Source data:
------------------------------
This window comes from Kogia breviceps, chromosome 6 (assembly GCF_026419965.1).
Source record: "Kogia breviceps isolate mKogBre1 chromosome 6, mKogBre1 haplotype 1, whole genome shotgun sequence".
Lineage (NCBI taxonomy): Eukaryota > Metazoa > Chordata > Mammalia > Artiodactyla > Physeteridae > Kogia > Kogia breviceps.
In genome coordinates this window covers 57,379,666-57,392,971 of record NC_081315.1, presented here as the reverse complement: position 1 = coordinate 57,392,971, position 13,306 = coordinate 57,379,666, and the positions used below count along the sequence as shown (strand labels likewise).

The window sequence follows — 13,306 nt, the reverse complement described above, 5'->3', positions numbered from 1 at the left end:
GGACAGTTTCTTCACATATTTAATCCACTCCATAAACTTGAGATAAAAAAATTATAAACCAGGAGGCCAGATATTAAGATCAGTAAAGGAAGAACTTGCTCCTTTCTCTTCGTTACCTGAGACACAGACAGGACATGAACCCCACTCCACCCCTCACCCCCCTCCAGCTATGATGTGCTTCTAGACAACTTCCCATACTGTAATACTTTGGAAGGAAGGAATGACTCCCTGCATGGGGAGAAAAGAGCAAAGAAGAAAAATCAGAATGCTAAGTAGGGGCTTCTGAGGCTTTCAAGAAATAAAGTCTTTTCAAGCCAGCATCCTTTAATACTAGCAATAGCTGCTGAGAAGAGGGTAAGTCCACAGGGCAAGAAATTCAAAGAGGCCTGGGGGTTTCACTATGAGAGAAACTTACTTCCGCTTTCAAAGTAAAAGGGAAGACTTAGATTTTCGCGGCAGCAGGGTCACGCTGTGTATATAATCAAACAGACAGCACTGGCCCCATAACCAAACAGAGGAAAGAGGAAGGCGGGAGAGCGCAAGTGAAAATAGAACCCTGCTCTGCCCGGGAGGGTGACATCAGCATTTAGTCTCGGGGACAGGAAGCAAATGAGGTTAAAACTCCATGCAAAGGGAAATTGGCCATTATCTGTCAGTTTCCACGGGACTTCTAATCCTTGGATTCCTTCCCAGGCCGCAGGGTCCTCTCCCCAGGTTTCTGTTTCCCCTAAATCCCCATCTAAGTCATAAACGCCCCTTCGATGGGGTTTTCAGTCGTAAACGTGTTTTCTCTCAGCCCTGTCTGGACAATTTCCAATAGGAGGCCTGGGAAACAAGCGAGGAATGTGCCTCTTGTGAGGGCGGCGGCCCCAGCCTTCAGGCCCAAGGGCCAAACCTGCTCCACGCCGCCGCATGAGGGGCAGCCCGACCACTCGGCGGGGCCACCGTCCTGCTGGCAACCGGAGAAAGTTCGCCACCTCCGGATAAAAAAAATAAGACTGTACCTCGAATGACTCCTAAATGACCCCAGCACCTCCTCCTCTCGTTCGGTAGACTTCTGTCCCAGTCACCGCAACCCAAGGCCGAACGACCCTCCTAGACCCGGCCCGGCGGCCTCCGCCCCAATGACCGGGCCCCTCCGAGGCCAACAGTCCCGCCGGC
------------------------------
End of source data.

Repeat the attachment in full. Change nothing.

This window comes from Kogia breviceps, chromosome 6 (assembly GCF_026419965.1).
Source record: "Kogia breviceps isolate mKogBre1 chromosome 6, mKogBre1 haplotype 1, whole genome shotgun sequence".
Lineage (NCBI taxonomy): Eukaryota > Metazoa > Chordata > Mammalia > Artiodactyla > Physeteridae > Kogia > Kogia breviceps.
In genome coordinates this window covers 57,379,666-57,392,971 of record NC_081315.1, presented here as the reverse complement: position 1 = coordinate 57,392,971, position 13,306 = coordinate 57,379,666, and the positions used below count along the sequence as shown (strand labels likewise).

The window sequence follows — 13,306 nt, the reverse complement described above, 5'->3', positions numbered from 1 at the left end:
GGACAGTTTCTTCACATATTTAATCCACTCCATAAACTTGAGATAAAAAAATTATAAACCAGGAGGCCAGATATTAAGATCAGTAAAGGAAGAACTTGCTCCTTTCTCTTCGTTACCTGAGACACAGACAGGACATGAACCCCACTCCACCCCTCACCCCCCTCCAGCTATGATGTGCTTCTAGACAACTTCCCATACTGTAATACTTTGGAAGGAAGGAATGACTCCCTGCATGGGGAGAAAAGAGCAAAGAAGAAAAATCAGAATGCTAAGTAGGGGCTTCTGAGGCTTTCAAGAAATAAAGTCTTTTCAAGCCAGCATCCTTTAATACTAGCAATAGCTGCTGAGAAGAGGGTAAGTCCACAGGGCAAGAAATTCAAAGAGGCCTGGGGGTTTCACTATGAGAGAAACTTACTTCCGCTTTCAAAGTAAAAGGGAAGACTTAGATTTTCGCGGCAGCAGGGTCACGCTGTGTATATAATCAAACAGACAGCACTGGCCCCATAACCAAACAGAGGAAAGAGGAAGGCGGGAGAGCGCAAGTGAAAATAGAACCCTGCTCTGCCCGGGAGGGTGACATCAGCATTTAGTCTCGGGGACAGGAAGCAAATGAGGTTAAAACTCCATGCAAAGGGAAATTGGCCATTATCTGTCAGTTTCCACGGGACTTCTAATCCTTGGATTCCTTCCCAGGCCGCAGGGTCCTCTCCCCAGGTTTCTGTTTCCCCTAAATCCCCATCTAAGTCATAAACGCCCCTTCGATGGGGTTTTCAGTCGTAAACGTGTTTTCTCTCAGCCCTGTCTGGACAATTTCCAATAGGAGGCCTGGGAAACAAGCGAGGAATGTGCCTCTTGTGAGGGCGGCGGCCCCAGCCTTCAGGCCCAAGGGCCAAACCTGCTCCACGCCGCCGCATGAGGGGCAGCCCGACCACTCGGCGGGGCCACCGTCCTGCTGGCAACCGGAGAAAGTTCGCCACCTCCGGATAAAAAAAATAAGACTGTACCTCGAATGACTCCTAAATGACCCCAGCACCTCCTCCTCTCGTTCGGTAGACTTCTGTCCCAGTCACCGCAACCCAAGGCCGAACGACCCTCCTAGACCCGGCCCGGCGGCCTCCGCCCCAATGACCGGGCCCCTCCGAGGCCAACAGTCCCGCCGGC